It is possible to define a non-standard sized inode by using the mke2fs tool with an undocumented option, -I. The size of the inode has to be a power of two and between the size of EXT2_GOOD_OLD_INODE_SIZE (128 bytes) and size of blocks in bytes. One reason for doing this could be that user is going to use extended attributes. Extended attributes are arbitrary name/value pairs used to store system objects like Access Control Lists (ACL). If the size of the inodes is larger than the default size, then sufficiently small attributes can be stored in inode. However, use this option with caution because of compatibility issues. It may render the filesystem unusable on most systems.

Storm Worm vs. IDS – Do we really need a new Gartner category?

The technology is ready for 0day viruses, the problem is that the market still isn’t. The technology I describe above doesn’t fit within any easy market category, it’s neither precisely what people understand as “intrusion-prevention” nor “anti-virus”. It’s like a thousand other bits of technology that languish in our industry because there is no neat category for them. I created the first IPS (BlackICE Guard aka. Proventia), but it was a just an IDS feature until Intruvert showered money on Gartner to create a new category for it.

Put your OpenSSH server in SSHjail – Lock it up for life (‘life’ being 2 years with good behavior in some States)

Jailing is a mechanism to virtually change a system’s root directory. By employing this method, administrators can isolate services so that they cannot access the real filesystem structure. You should run unsecured and sensitive network services in a chroot jail, because if a hacker can break into a vulnerable service he could exploit your whole system. If a service is jailed, the intruder will be able to see only what you want him to see — that is, nothing useful. Some of the most frequent targets of attack, which therefore should be jailed, are BIND, Apache, FTP, and SSH. SSHjail is a patch for the OpenSSH daemon. It modifies two OpenSSH files (session.c and version.h) and allows you to jail your SSH service without any need for SSH reconfiguration.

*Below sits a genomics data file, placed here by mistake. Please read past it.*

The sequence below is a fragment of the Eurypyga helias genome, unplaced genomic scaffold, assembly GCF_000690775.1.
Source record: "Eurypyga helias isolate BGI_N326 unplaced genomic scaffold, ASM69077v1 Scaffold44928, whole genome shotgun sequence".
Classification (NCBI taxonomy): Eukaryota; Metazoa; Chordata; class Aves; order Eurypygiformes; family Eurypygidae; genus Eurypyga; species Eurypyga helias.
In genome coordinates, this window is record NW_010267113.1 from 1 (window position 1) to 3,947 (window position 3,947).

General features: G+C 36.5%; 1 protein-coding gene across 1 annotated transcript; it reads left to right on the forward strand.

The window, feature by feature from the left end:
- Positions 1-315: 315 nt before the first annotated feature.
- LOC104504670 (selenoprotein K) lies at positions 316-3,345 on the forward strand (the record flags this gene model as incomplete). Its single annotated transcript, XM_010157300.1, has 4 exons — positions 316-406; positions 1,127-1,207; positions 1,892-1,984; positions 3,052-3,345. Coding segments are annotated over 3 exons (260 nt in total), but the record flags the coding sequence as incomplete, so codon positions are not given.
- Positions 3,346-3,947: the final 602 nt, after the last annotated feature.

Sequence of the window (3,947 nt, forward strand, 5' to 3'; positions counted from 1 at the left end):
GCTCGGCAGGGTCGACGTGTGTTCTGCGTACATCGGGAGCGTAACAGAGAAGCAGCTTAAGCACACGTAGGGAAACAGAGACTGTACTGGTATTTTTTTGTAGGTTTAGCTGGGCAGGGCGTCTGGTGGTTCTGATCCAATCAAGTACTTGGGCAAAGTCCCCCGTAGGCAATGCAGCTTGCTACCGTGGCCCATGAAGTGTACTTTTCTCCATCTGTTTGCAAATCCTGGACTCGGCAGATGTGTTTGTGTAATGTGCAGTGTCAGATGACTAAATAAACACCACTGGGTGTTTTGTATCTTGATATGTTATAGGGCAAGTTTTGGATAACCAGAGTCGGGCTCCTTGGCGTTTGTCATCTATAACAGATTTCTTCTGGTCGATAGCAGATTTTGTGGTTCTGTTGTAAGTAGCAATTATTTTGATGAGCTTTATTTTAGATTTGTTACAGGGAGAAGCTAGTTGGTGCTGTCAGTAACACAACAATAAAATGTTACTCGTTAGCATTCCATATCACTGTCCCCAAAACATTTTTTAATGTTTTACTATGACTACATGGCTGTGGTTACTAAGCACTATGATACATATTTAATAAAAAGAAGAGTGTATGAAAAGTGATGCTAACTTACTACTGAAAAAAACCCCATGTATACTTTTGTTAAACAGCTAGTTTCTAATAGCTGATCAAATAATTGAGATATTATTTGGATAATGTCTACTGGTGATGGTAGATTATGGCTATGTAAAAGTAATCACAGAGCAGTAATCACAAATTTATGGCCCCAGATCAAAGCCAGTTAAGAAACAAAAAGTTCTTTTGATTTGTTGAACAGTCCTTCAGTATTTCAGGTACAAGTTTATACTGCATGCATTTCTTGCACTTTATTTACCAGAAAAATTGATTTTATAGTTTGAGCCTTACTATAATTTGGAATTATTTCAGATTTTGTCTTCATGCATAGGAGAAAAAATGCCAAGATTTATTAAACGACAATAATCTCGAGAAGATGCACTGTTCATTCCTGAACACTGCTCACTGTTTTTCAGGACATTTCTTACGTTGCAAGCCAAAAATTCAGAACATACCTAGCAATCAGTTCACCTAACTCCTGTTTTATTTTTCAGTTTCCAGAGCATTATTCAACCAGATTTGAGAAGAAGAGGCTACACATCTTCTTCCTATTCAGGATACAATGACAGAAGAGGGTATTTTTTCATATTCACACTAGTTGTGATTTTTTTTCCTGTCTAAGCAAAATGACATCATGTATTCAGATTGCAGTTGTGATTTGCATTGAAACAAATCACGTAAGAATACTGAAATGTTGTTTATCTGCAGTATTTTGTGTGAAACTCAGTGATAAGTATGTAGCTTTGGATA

Building application firewall rule bases

During the past decade, most enterprises have made significant investments in network and perimeter security. Organizations have tightened their controls and moved toward a defense posture that dramatically limits the effectiveness of hackers’ network-scanning attacks. Unfortunately, while security professionals were busy building up network controls, attackers spent their time developing new techniques to strike at the next Achilles’ heel: the application layer.

Anti-debugging techniques of the past – Most of this stuff pre-dates me but it’s still a good history lesson 🙂

Most targeted anti-debugger techniques rely on exploiting shared resources. For example, a single interrupt vector cannot be used by both the application and the debugger at the same time. Reusing that resource as part of the protection scheme and for normal application operations forces the attacker to modify some other shared resource (perhaps by hooking the function prologue) instead.

Bastille for OS X? – Finally!

Apple customers ought to know that the OS is not secured as it is delivered to them, but is secureable (sounds like MS Windows). There is a great script to assist in securing OS X available as part of the Bastille project. This script is still in Beta, though I saw it demonstrated last year at DefCon and was very impressed. More can be found at:

Written by Andrew Hay


  • I guess even my Security texts and even the test are going to be wrong about fiber optic security! (Although they may cheat by avoiding saying impossible…). I've long wondered why it would be hard to just attach something on the fiber itself that could watch the light pulses without interrupting the connection. Maybe it's harder than I think and takes better equipment than we had in the past. 🙂

    Of note, I like how you've put your own one-liner after each link. I got confused the first few days of this format thinking those paragraphs below the links were your thoughts instead of the quotes they are.